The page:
02.01.2012

Information Overload


Weitherum scheinen Menschen zu leiden unter der Unmenge an DatenZahlenFakten, welche das Internet liefert. Der in Karlsruhe lehrende Philosoph Byung-Chul Han schreibt in seinem Büchlein Müdigkeitsgesellschaft sogar von einem "Infarkt an Positivität", die zu "Erschöpfung, Ermüdung und Erstickung" führe. 
Jetzt nimmt sich auch der Philosoph David Weinberger diesem Phänomen an: In einem neuen Buch Too Big to Know kommt er zum Schluss: "... we have entered a new golden age, one in which technology has finally caught up with humans’ endless curiosity, and one that has the potential to revolutionize a wide swath of occupations and research fields." - Aus einem Gespräch mit dem Autor sei Folgendes zitiert:
Historically, we have thought of knowledge as something that experts have on a given topic. We call on experts to explain things to us, on TV or in the news. How is this changing? - In the West, knowledge begins as a winnowing process. It goes back to ancient Greece, where the rich, free menfolk were debating politics and steering the state. Many opinions were expressed, but only some of them were true, so knowledge became the winnowing of those opinions defined to be rare gems of truth. That idea — that knowledge is what makes it through a winnowing process — not by coincidence fits perfectly with the paper medium that we used for it. Paper is expensive, libraries are small, very few people can get published. So we’ve thought of knowledge as that which makes it through a very small aperture. - Some people have described this process as a pyramid. - In 1988, Russell Ackoff, an organizational theorist, proposed a pyramid that has become really standard in many business environments. You have data at the bottom, then information, and then knowledge — and then at the top, wisdom, as if wisdom is the reduced set of knowledge. The idea is in line with our traditional idea of knowledge, which is based on the idea that there’s too much to know, there’s more than can fit into any skull, so we need to come up with strategies to deal with it. And that pyramid is the information age’s elaboration of this. In every step you get quality and value by reducing what was at lower steps, but we’ve had a reductive sense of knowledge for about 2,500 years. (...) You talk about the rise of the networked fact. What is that? - Over the past couple hundred years, we’ve had this idea that knowledge is composed of facts about the world, and together we are engaged in this multigenerational enterprise of gathering facts and posting them, and ultimately we’ll have a complete picture of the world. That view of facts as the irreducible atoms of knowledge has some benefit, but we’re seeing a different type of fact emerge on the Net as well. Traditional facts are still there. Facts are facts. But we’re seeing organizations of all sorts releasing their data, their facts, onto the Web as huge clouds of triples [another word for linked data]. They’re a connection of two ideas through some relationship — that’s why they’re called triples — but not only can they be linked together by computers, they themselves consist of links. Each of the elements of a linked atom is a pointer to some resource that disambiguates it and explains what it is.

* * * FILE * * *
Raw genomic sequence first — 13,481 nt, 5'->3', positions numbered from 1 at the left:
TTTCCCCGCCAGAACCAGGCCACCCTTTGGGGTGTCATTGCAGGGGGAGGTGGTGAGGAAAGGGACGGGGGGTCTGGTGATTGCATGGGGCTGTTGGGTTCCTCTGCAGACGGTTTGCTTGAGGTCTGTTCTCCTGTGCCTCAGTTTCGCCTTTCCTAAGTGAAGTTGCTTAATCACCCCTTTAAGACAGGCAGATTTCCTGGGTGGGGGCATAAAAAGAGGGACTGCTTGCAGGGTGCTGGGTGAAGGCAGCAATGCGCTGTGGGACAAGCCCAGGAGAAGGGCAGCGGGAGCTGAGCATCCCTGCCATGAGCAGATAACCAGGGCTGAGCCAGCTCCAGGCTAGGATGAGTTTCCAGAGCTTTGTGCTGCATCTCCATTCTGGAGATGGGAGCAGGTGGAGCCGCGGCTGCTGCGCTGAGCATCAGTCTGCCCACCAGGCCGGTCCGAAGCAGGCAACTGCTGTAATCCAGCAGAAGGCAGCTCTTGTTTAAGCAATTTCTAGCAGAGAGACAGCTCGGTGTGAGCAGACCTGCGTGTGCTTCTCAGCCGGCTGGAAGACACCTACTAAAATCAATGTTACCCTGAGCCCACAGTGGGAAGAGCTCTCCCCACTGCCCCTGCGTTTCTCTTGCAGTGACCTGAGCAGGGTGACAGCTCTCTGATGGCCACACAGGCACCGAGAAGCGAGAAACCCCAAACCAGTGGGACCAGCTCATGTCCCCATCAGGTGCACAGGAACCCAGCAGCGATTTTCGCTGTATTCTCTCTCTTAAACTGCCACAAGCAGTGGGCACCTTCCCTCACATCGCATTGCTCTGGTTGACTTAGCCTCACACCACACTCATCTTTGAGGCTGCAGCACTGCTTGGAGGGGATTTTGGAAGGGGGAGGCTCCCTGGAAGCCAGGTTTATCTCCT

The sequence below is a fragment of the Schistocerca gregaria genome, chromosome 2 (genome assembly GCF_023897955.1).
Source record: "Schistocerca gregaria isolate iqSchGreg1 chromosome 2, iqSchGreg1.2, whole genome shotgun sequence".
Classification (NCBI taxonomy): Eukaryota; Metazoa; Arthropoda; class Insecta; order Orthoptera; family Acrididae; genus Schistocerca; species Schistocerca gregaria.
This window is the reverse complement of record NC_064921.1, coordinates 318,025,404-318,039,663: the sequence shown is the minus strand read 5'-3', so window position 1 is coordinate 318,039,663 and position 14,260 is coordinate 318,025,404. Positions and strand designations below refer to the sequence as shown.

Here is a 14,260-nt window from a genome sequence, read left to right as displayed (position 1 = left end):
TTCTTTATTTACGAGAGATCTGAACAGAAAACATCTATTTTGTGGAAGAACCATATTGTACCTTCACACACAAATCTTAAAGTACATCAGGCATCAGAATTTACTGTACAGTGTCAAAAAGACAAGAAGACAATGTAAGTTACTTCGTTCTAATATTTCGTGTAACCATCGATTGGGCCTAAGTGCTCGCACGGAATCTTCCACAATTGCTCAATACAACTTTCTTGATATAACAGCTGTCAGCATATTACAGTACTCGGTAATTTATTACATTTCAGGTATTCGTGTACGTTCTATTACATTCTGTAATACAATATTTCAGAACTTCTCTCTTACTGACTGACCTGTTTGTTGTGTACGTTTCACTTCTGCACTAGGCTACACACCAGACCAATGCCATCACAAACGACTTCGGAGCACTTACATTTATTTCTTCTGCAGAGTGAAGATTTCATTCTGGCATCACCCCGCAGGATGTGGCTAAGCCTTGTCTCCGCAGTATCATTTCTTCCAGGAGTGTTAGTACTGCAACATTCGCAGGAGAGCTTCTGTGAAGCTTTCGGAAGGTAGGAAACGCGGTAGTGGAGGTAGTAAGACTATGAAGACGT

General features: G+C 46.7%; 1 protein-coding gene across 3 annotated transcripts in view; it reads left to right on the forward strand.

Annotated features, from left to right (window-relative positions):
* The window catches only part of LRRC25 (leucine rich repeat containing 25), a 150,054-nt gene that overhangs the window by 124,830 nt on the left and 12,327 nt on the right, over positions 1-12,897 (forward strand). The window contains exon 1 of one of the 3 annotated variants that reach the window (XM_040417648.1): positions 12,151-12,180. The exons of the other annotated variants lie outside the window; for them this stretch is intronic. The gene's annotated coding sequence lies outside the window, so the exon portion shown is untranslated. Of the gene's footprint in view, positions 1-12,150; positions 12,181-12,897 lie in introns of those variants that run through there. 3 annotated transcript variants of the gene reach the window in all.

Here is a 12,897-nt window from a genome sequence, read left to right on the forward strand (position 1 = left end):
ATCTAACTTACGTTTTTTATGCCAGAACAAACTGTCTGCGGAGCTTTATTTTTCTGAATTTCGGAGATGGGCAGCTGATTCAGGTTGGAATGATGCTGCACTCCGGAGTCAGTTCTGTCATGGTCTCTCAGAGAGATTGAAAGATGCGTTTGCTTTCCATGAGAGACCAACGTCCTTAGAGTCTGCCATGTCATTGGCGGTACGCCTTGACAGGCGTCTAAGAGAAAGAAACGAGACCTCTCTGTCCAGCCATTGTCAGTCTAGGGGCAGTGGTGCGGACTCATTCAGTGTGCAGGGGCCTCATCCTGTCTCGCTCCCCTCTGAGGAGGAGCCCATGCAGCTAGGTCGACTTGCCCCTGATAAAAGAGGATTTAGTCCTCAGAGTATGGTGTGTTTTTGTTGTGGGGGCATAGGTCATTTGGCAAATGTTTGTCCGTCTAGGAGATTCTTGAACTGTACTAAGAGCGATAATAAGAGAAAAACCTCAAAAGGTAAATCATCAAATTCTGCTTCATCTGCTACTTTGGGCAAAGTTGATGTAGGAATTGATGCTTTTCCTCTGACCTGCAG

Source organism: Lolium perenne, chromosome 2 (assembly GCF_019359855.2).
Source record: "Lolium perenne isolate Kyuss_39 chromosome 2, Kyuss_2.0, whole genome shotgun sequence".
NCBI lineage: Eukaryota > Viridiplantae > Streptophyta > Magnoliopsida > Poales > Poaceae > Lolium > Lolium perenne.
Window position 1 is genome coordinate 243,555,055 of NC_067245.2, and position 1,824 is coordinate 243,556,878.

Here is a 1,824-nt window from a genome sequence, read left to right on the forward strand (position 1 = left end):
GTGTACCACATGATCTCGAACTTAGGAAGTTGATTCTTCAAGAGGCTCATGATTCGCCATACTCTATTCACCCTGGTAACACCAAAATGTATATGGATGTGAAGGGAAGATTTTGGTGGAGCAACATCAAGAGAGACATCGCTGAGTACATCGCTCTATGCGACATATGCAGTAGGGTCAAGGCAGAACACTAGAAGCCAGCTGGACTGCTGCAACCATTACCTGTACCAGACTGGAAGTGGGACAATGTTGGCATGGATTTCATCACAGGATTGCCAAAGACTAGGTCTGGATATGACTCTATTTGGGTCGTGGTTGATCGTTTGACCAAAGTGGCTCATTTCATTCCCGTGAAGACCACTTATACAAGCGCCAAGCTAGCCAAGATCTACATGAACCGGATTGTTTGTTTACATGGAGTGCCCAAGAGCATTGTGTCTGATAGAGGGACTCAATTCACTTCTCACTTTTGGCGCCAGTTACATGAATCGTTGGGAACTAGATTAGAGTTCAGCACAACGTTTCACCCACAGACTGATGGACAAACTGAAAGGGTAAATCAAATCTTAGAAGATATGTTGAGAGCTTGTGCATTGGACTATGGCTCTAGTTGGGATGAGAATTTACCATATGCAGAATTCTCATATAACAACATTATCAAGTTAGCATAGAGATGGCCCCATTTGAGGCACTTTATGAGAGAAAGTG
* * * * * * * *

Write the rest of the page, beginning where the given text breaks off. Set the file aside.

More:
Der pyramidal organisierte Prozess des Wissenserwerbs (zuunterst die Daten, dann Informationen - Wissen - Weisheit) wird zu einem schwirrend-mäandernden Hin-und-her-Gehen zwischen den Knoten des ZahlenDatenFaktenNetzes in den Wolken des Erkenntnisuniversums. 
Wie reagieren wohl die nach wie vor traditionell organisierten Bildungssysteme darauf, die zumeist auf statisches Wissen (für den Test) setzen und wo schon nur das spontane Hin-und-her-Gehen  (im Schulzimmer, erst recht dasjenige von Zimmer zu Zimmer) höchstens in wohldefinierten didaktischen Arrangements erlaubt ist? 

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